Editor’s Letter: Is AI Guilty of Job Discrimination?
AI Yai Yai
The Equal Employment Opportunity Commission (EEOC) is investigating the use of artificial intelligence (AI) in hiring and whether this discriminates against job applicants.
AI programs are of some value in machine-learning applications. Many new plastics process machines are equipped with AI software that monitors manufacturing and “learns” to adjust process parameters to assure that machines are productive, produce high-quality parts and are cost-effective to operate. All of which, of course, is good for competitiveness.
The EEOC, however, questions whether AI, when applied beyond part production, can be relied upon to accurately screen something as nuanced as job candidates and select for employment consideration those who meet a company’s recruitment criteria.
The Commission held a public hearing on Jan. 31, in Washington, D.C., to examine the use of automated systems, including AI, in employment. The hearing, “Navigating Employment Discrimination in AI and Automated Systems: A New Civil Rights Frontier,” included testimony from computer scientists, civil rights advocates, legal experts, an industrial psychologist and employers. They discussed how discrimination may occur when companies use automated systems, as well as ways in which AI and automated systems in the workplace might support or hinder diversity, equity, inclusion and accessibility efforts.
“The goals of this hearing were to both educate a broader audience about the civil rights implications of the use of these technologies and to identify next steps that the Commission can take to prevent and eliminate unlawful bias in employers’ use of these automated technologies,” said EEOC chair Charlotte A. Burrows. “We will continue to educate employers, workers and other stakeholders on the potential for unlawful bias so that these systems do not become high-tech pathways to discrimination.”
With plastics and other industries dealing with a shortage of workers, AI is often used to speed the selection and hiring of qualified individuals. The problem is in the reliability of AI as a selection mechanism and if the EEOC could interpret its use as discriminatory. Should this happen, the next step could be laws that restrict AI, along with litigation by the plaintiffs’ bar to collect damages from allegations of discrimination via individual or class-action lawsuits.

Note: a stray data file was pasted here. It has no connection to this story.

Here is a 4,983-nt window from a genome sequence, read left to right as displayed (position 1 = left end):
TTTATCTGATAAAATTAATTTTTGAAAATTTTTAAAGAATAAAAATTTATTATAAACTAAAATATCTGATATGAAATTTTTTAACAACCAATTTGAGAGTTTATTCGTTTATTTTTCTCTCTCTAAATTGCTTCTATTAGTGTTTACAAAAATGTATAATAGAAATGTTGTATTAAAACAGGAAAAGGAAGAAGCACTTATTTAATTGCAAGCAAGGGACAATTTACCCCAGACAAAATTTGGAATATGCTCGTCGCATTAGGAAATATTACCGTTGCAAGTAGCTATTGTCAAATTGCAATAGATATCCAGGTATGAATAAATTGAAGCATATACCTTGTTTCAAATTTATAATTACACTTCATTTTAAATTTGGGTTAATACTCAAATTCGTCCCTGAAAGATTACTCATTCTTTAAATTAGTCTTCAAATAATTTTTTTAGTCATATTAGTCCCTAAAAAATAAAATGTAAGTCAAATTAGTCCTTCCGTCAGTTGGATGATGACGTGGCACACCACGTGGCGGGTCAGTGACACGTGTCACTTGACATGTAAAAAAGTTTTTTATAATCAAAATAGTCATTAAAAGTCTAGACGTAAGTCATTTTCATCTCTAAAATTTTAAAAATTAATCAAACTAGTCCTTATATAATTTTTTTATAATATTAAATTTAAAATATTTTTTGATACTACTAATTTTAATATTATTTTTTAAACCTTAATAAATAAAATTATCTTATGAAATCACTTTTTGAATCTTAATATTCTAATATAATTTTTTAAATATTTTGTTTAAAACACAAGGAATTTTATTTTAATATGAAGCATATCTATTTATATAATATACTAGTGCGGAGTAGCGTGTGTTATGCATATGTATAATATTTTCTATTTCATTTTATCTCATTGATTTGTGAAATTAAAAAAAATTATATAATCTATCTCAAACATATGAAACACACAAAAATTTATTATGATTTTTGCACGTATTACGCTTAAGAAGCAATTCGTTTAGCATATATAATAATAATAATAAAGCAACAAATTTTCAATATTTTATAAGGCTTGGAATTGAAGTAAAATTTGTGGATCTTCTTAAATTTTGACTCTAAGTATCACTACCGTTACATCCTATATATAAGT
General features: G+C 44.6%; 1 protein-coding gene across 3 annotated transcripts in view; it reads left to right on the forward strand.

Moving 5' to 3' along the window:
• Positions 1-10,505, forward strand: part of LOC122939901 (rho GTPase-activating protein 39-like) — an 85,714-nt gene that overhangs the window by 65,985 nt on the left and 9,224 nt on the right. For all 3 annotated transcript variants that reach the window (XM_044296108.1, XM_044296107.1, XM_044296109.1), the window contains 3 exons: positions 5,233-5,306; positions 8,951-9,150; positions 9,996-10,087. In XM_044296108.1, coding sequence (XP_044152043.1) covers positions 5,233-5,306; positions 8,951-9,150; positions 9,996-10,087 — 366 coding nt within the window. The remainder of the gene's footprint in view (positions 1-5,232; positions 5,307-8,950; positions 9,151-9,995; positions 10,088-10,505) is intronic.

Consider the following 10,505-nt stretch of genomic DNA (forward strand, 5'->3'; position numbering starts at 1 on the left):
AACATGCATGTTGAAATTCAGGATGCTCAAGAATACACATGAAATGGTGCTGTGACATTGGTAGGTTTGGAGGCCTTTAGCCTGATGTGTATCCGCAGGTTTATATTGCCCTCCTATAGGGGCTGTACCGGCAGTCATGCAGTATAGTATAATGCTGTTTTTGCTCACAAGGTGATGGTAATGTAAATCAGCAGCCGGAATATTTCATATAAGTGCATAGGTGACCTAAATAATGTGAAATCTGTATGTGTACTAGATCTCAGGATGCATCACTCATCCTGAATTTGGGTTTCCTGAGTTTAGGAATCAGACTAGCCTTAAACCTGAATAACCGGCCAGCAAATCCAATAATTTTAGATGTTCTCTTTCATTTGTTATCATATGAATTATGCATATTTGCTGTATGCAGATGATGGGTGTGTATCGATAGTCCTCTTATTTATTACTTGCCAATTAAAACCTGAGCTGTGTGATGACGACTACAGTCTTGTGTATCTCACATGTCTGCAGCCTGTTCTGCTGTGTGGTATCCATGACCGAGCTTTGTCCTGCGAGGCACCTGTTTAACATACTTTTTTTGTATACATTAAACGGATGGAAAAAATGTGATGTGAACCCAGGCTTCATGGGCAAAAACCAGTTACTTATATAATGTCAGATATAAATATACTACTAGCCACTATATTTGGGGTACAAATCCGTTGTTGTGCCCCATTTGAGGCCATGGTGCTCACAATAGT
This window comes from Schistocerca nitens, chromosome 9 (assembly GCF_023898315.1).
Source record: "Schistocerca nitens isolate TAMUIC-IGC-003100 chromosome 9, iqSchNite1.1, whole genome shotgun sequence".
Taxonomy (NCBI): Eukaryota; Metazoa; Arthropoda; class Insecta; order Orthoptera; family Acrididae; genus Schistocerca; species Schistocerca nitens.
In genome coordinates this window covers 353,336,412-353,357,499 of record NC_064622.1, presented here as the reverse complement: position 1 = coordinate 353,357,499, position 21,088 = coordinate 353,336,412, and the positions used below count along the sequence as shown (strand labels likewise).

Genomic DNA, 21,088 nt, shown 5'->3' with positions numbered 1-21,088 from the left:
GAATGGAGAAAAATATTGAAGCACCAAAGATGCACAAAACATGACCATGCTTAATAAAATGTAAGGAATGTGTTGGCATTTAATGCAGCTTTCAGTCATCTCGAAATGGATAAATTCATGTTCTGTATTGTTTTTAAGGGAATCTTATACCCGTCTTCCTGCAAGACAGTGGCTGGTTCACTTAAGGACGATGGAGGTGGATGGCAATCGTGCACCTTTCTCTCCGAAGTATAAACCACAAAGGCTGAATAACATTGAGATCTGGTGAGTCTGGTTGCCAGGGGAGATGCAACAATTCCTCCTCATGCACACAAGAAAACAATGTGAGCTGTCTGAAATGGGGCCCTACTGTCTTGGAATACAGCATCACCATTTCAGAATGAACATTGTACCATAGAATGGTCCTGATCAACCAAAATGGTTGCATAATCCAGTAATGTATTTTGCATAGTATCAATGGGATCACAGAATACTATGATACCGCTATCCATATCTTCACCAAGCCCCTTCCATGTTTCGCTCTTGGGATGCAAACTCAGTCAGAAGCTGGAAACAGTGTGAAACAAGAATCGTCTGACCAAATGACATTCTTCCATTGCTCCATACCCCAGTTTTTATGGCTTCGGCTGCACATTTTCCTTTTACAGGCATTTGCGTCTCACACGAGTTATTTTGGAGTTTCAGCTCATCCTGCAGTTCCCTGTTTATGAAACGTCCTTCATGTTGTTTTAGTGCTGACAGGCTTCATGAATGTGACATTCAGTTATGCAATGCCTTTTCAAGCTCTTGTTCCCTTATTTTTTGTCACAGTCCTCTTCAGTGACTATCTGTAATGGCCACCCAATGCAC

Almost all big employers in the U.S. use AI and automation in hiring, according to National Public Radio in a Jan. 31 report. NPR quoted Burrows as saying at the hearing that “Some 83 percent of employers, including 99 percent of Fortune 500 companies, now use some … automated tool as part of their hiring process. The stakes are simply too high to leave this topic just to the experts.”
Interestingly, many experts are not sold on the intelligence of artificial intelligence—at least not now. While futurists—or soothsayers, whichever you prefer—predict that humanity is marching in lockstep to the Great Singularity, that time (as soon as 2030, some claim) when technological growth becomes uncontrollable and irreversible, and results in unforeseeable changes to civilization, much will need to be done to improve the IQ of AI by then.
In fact, in a broadcast by NPR on Feb. 2, reporter Geoff Brumfiel interviewed AI experts who said the technology is not now capable of developing accurate conclusions based on data it analyzes. “These systems make mistakes all the time,” said Gary Marcus, an AI scientist who, with Ernest Davis, co-wrote the book Rebooting AI. “[The systems] don’t really understand what they’re talking about.”
Some AI researchers, Marcus added, think that the software just needs more development, but he isn’t so sure. “There are some people that I think have a fantasy that we will solve the truth problem of these systems by just giving them more data. And there are people that realize [AI systems are] missing something fundamental: the ability to look at a database and fact-check against that database.”
A decision from the EEOC on this may come sooner than later. If the Commission finds a case for discrimination in using AI in hiring, one EEOC lawyer tells me, it will use a conciliation process and try and negotiate a settlement before attempting to litigate one.
It would thus do well for plastics companies to keep an eye on decisions from the EEOC and to volunteer their input in any future hearings.